CEO David Helgason responds to speculation that the business will close
Games engine vendor Unity insists it will press ahead with its Union publishing initiative, after it emerged that two high-profile executives central to the business have left the company.
Unity CEO David Helgason confirmed to Develop that both Brett Seyler (pictured) and Brian Bruning are no longer with the company.
Bruning, who joined Unity ten months ago, was the firm’s director of developer relations. Seyler was the general manager of the Union business.
Seyler, who joined Unity from Garage Games and had been at the company for nearly two years, was also a high-profile executive who often travelled with Unity to numerous international trade events. He has left the company to pursue a career as investor and entrepreneur.
“We wish both Brett and Bruning the best in the future,” Helgason told Develop.
But their departure triggered speculation that the Union publishing model – which Seyler and Bruning spearheaded – could be winding down.
A report on PocketGamer.biz claimed the business “will be allowed to wither, according to rumours”.
Helgason insisted that the Union publishing business is going strong and will remain fully supported.
“In the first year at Union we have signed distribution deals with Sony Ericsson Xperia Play, Blackberry Playbook and at our recent developer conference Unite 11 we announced two new deals with Roku, the leading streaming platform, and Nokia's new N9 Mobile platform,” he said.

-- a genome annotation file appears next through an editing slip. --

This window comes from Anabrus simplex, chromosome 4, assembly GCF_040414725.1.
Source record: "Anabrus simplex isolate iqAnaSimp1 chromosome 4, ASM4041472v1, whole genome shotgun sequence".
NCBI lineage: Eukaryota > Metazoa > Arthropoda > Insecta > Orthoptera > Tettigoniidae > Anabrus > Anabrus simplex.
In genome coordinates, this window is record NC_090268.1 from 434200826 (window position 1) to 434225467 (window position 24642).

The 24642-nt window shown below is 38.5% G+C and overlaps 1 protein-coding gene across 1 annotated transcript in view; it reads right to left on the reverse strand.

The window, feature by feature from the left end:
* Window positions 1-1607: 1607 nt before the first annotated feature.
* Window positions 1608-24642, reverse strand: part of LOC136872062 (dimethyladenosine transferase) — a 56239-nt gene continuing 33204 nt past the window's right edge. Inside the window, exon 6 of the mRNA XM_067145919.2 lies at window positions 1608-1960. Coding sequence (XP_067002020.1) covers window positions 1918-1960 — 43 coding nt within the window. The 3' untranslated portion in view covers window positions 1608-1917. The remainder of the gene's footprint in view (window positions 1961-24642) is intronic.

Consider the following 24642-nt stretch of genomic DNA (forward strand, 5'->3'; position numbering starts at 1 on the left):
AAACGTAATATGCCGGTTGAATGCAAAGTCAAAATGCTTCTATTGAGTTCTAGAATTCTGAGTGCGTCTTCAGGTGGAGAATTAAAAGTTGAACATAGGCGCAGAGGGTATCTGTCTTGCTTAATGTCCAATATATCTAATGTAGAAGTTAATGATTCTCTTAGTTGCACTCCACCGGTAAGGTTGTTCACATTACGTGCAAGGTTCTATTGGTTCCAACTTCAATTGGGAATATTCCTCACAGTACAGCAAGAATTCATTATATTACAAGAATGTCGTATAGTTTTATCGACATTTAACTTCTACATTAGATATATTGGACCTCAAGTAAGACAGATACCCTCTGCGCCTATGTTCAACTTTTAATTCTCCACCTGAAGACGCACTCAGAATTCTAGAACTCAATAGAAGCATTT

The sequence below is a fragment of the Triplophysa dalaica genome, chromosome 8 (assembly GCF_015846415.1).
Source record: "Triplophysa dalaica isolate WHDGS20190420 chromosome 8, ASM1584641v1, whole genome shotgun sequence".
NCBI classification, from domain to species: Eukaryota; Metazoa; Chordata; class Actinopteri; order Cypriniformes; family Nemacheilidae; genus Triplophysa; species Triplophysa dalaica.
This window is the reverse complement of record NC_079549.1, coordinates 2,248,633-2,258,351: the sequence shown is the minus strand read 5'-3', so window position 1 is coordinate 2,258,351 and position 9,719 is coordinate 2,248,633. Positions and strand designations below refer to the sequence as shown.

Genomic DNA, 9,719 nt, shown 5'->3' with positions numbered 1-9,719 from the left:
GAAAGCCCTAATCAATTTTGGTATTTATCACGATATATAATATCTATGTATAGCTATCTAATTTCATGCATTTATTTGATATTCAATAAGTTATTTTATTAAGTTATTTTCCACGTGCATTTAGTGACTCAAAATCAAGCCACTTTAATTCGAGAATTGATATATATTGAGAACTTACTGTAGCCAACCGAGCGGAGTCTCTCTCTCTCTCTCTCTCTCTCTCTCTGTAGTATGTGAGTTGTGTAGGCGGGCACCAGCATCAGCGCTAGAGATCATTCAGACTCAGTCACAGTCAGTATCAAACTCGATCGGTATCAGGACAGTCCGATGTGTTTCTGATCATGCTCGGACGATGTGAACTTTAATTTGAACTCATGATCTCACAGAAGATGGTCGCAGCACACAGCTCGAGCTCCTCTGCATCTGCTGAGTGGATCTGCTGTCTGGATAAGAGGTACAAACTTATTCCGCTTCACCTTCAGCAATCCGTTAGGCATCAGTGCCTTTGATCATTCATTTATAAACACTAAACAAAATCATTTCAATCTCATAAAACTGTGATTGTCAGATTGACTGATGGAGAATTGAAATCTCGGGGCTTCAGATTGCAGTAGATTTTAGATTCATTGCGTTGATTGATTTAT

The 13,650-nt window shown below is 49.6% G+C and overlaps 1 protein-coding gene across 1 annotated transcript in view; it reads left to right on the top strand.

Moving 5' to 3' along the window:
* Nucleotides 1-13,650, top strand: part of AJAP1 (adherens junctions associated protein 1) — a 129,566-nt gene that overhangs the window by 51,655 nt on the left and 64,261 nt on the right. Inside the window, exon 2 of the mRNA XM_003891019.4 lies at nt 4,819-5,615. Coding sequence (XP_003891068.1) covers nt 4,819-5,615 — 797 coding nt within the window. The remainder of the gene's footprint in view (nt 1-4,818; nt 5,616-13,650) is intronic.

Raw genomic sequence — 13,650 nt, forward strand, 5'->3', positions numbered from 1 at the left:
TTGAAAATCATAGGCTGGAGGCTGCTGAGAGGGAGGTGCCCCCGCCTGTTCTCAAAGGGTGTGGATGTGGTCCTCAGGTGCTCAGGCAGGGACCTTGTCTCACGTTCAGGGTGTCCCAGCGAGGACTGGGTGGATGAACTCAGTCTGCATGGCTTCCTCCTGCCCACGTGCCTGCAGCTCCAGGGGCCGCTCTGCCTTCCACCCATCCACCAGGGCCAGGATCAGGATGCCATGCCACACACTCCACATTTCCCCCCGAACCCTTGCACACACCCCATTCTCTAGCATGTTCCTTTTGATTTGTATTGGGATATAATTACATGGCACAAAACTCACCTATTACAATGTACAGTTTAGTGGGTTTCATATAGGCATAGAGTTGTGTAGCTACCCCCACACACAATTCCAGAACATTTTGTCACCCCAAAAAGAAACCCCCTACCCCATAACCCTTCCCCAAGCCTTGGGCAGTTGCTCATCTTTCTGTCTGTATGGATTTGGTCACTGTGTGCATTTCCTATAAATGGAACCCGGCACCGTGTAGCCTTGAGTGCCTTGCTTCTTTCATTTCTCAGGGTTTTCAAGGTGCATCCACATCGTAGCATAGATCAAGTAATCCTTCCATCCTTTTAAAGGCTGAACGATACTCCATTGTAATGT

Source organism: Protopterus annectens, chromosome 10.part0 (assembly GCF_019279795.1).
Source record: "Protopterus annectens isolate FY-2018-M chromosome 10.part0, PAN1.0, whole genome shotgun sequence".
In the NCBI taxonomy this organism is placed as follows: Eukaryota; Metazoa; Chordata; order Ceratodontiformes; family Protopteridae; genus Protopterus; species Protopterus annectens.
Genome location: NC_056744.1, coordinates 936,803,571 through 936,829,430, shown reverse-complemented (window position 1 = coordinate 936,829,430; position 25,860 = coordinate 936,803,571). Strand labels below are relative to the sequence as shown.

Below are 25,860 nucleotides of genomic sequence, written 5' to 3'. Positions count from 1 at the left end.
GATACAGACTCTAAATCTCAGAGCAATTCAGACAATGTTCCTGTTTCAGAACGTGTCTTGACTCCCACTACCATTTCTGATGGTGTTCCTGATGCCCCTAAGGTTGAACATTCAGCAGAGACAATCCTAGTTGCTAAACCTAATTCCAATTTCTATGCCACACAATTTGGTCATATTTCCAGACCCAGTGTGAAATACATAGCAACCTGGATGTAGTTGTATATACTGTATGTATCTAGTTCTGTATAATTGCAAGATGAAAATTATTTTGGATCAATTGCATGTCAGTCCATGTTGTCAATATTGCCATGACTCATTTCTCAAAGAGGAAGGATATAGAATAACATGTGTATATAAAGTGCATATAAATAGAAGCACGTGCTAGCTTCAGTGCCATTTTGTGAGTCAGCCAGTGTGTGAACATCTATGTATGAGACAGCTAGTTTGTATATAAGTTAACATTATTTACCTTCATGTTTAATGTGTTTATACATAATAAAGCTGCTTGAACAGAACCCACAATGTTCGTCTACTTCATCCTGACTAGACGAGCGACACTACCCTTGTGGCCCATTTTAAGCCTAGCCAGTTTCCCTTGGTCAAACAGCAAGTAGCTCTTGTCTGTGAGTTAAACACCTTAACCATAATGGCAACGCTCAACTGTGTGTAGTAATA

“At Union we will continue to democratise games distribution on behalf of our developers and provide platform holders with some of the best Unity authored titles available.”
Union is a unique publishing initiative for professional developers using the popular Unity platform.
By opting in to the scheme, Unity developers will have their game evaluated by the engine vendor to see if the project can be ported to a range of other platforms.
Unity will build a profile of the developer, and with its industry links will pitch the projects to a number of publishers and digital portal owners. If the game is ported, Unity takes a 20 per cent cut of the revenues and hands the rest back to the developer.
By making it free for developers to opt-in, Unity hopes its users will open up access to a greater number of revenue streams.